A third station of the flexographic press may be used to apply to release coating as previously described. In this case, one of the following layers may be omitted, such as one of the white elastomer layers, so that the entire printing process can take place within the 12-station operation of the press 29.
In the absence of an optional release coating layer, the third station of the press is used to apply a layer of black elastomer (e.g. latex ink coating) 47 and the fourth station is used to apply a layer of medium gray elastomer 49 in order to remove the game area 9 from view. The fifth through the eighth stations of the press are used to print the four layers of white elastomer 51, 53, 55 and 57. As previously indicated, the purpose of the white elastomer layer is to provide an appropriate surface by which the overprint layer 58 can be readily applied.
In a four-color process system for printing the overprint layer 58, a full-color design, a photograph, a painting or other complex image is reproduced and applied to the lottery ticket. This is accomplished by separating the spectrum of colors from the original into a screened half tone image of each of the colors used in the four-color process blending technique. The separated images are then printed one over the other in transparent ink. When the separated images are superimposed, they combine and blend optically to produce the visual effect of full color with virtually limitless tones and shades.
The four colors used in a typical four color process are yellow, magenta, cyan and black. The order of printing of the colors can vary but the preferred order of printing is yellow, magenta, cyan and black. Thus, employing a 12-station web flexographic press 29 as shown in FIG. 2, the ninth station prints the yellow plate 59 on the white surface provided by the scratch-off layer 46. The tenth station overprints the magenta plate 61 while the eleventh station overprints the cyan plate 63. Finally, the twelfth station overprints the black plate 65 so that the four colors combine and blend optically to reproduce the desired image.
An example of an image that can be reproduced with visual clarity is shown in FIG. 4. It will be noted that the overprinted images provide tremendous detail so that counterfeiting is rendered difficult if not impossible. In particular, it is very difficult to reproduce a four-color overprint using, for example, a small screen press or any other readily available inexpensive printing equipment which is typically employed by counterfeiters. In addition, retouching of the surface of the lottery ticket is made practically impossible because of the complexity of the image overlaying the printed indicia. Retouching is a common technique when counterfeiters scratch very small portions of the scratch-off layer with a pin or other fine pointed instrument to reveal tiny portions of the printed indicia.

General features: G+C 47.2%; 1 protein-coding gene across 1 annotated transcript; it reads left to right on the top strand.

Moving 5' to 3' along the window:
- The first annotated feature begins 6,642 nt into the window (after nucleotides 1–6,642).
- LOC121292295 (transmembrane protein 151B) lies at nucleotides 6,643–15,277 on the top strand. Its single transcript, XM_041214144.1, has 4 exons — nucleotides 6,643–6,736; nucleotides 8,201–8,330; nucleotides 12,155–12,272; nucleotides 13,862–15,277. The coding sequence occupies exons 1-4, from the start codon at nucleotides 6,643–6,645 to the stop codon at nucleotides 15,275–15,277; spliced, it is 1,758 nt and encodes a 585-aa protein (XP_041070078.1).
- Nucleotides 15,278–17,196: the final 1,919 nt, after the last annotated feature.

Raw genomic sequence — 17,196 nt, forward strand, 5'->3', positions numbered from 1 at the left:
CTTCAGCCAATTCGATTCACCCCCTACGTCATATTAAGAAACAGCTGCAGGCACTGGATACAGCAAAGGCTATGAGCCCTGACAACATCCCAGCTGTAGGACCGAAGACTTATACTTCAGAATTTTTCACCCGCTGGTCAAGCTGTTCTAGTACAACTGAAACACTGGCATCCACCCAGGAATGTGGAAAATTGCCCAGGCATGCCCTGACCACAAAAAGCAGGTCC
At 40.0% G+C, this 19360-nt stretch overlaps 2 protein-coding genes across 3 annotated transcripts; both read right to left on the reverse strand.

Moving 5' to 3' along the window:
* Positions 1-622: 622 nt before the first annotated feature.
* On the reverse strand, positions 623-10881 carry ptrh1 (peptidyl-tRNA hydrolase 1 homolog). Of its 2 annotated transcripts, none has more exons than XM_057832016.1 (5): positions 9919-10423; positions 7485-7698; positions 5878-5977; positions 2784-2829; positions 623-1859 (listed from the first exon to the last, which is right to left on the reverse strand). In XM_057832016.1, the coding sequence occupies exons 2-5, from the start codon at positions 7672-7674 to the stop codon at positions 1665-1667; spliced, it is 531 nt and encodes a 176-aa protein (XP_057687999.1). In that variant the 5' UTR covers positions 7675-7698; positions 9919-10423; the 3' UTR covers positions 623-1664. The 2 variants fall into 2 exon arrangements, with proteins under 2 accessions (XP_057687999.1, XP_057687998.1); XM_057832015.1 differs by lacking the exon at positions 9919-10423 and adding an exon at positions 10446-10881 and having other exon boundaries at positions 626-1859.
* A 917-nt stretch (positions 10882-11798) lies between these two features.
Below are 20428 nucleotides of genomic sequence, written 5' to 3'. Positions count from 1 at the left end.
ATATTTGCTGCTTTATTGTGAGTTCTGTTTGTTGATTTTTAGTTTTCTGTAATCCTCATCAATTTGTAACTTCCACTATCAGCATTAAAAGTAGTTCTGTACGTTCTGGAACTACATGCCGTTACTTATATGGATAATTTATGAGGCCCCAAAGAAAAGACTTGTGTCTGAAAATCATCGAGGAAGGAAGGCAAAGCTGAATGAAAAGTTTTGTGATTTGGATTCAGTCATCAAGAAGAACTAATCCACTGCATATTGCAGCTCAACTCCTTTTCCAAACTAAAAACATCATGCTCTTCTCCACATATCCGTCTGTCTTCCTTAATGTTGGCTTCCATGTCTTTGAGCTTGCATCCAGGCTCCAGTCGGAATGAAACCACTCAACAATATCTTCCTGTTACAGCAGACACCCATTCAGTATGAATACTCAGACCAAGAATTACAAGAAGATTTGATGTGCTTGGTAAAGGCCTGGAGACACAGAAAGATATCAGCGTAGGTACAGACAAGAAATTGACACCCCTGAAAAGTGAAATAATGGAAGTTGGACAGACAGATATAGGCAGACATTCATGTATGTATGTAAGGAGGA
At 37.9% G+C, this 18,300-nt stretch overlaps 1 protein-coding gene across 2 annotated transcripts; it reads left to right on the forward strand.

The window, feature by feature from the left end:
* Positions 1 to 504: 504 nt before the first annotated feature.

In carrying out the process of the present invention, in order to ensure proper alignment of each of the printing layers comprising the overprinting layer 58, photocell devices installed in each of the twelve stations of the press 29 may be linked to various controls of the paper feeding mechanism of the press 29. Preferably, the registration devices in the flexographic press 29 should allow for no more than a 0.005 inch variation on each station.
|Cited Patent||Filing date||Publication date||Applicant||Title|
|US4643454 *||Jan 14, 1986||Feb 17, 1987||Astro-Med, Inc.||Lottery ticket|
|US4726608 *||Aug 5, 1986||Feb 23, 1988||Scientific Games Of California, Inc.||Information bearing article with tamper resistant scratch-off opaque coating|
|US5074566 *||Aug 7, 1990||Dec 24, 1991||Les Technologies Babn Inc.||Two level scratch game|
|US5193854 *||Feb 28, 1992||Mar 16, 1993||Babn Technologies Inc.||Tamper-resistant article and method of authenticating the same|
|Citing Patent||Filing date||Publication date||Applicant||Title|
|US6076860 *||Dec 9, 1998||Jun 20, 2000||Oberthur Gaming Technologies Inc||Scratch-off lottery game with dual transparent layers|
|US6379742||Dec 6, 1999||Apr 30, 2002||Scientific Games Inc.||Lottery ticket structure|
|US6435408||Apr 24, 2000||Aug 20, 2002||Panda Eng., Inc||Electronic verification machine for documents|